(November 15, 2014) LONDON – Two-time defending champion Novak Djokovic showed the first cracks to his super-human armor when he took three sets to halt Kei Nishikori’s bid to reach the title match of the Barclays ATP World Tour Finals – winning 6-1, 3-6, 6-0.


At first it could not have looked more routine. The tournament has been almost plagued by one-sided matches, and after breaking the Japanese player in his second service game, Djokovic piled on the pressure as Nishikori seemed to struggle to get any purpose on his shots.


Nishikori has been struggling with a wrist injury all week, and with constant returns by the trainer to treat and tape the wrist, it looked as though this would all be over very quickly when Djokovic started the second set with an immediate break.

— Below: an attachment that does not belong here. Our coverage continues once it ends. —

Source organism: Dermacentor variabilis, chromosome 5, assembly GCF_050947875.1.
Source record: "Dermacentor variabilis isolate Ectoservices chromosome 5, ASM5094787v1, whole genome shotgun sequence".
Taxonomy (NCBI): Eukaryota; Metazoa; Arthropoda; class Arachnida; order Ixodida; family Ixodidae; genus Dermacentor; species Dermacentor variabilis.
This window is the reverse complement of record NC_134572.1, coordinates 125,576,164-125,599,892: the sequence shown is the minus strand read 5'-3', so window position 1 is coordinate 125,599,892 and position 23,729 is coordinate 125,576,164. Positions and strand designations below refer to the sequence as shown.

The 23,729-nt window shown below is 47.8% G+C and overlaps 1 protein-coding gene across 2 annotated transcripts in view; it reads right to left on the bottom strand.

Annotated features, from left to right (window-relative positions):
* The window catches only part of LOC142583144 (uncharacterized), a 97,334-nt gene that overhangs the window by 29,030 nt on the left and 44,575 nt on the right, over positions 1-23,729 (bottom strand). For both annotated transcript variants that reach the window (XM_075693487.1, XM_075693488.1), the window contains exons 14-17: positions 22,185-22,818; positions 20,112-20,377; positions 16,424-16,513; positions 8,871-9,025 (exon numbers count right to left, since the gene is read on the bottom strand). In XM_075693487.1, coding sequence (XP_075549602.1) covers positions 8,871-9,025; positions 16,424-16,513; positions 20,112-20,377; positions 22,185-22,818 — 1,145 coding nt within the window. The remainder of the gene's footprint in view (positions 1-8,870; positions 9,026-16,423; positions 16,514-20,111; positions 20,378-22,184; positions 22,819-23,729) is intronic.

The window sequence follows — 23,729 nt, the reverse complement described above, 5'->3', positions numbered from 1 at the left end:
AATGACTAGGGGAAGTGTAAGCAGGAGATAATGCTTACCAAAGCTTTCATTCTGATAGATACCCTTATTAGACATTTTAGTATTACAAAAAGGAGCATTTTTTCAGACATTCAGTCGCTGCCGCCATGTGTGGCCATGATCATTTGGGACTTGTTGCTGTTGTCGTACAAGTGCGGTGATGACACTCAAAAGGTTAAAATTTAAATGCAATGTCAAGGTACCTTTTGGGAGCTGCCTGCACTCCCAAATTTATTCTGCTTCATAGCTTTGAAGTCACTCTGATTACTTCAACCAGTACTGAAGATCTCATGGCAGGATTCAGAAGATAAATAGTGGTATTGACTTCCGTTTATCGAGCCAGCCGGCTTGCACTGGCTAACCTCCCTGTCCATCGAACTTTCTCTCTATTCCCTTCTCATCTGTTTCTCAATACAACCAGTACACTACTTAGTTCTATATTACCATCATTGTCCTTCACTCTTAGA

The semi-final crowds wanted to see a good contest and threw their support firmly behind Nishikori, gamely cheering on a Djokovic double-fault which earned Nishikori a break, and in return they were rewarded with a less than appreciated hand clap from Djokovic.


The immediate break back seemed to give Nishikori a new lease of life as Djokovic’s lapses in concentration and shot selection opened the door, and Nishikori wasted no time in leveling the match.


With two break points up on Djokovic at the start of the deciding set, the Serb dug deep and clawed back to register a vital hold and from there, Nishikori’s resolve left him as Djokovic raced through the set, leaving the final blow for Nishikori to deliver himself, with a double-fault on match point.


After the match, he believed he had the chances in the final set, despite the apparent one-sidedness of it all


Nishikori said: “The first set he played really good, too good for me. But second set I start playing well. He got little bit tight. I took some risk. Everything worked well in the second. I was playing well. Even first couple points in third set, I thought I had it. I think I start thinking too much about he’s No. 1 player, Novak. I think I risked too much. I think I did too many unforced errors first couple games. Then he start playing better.”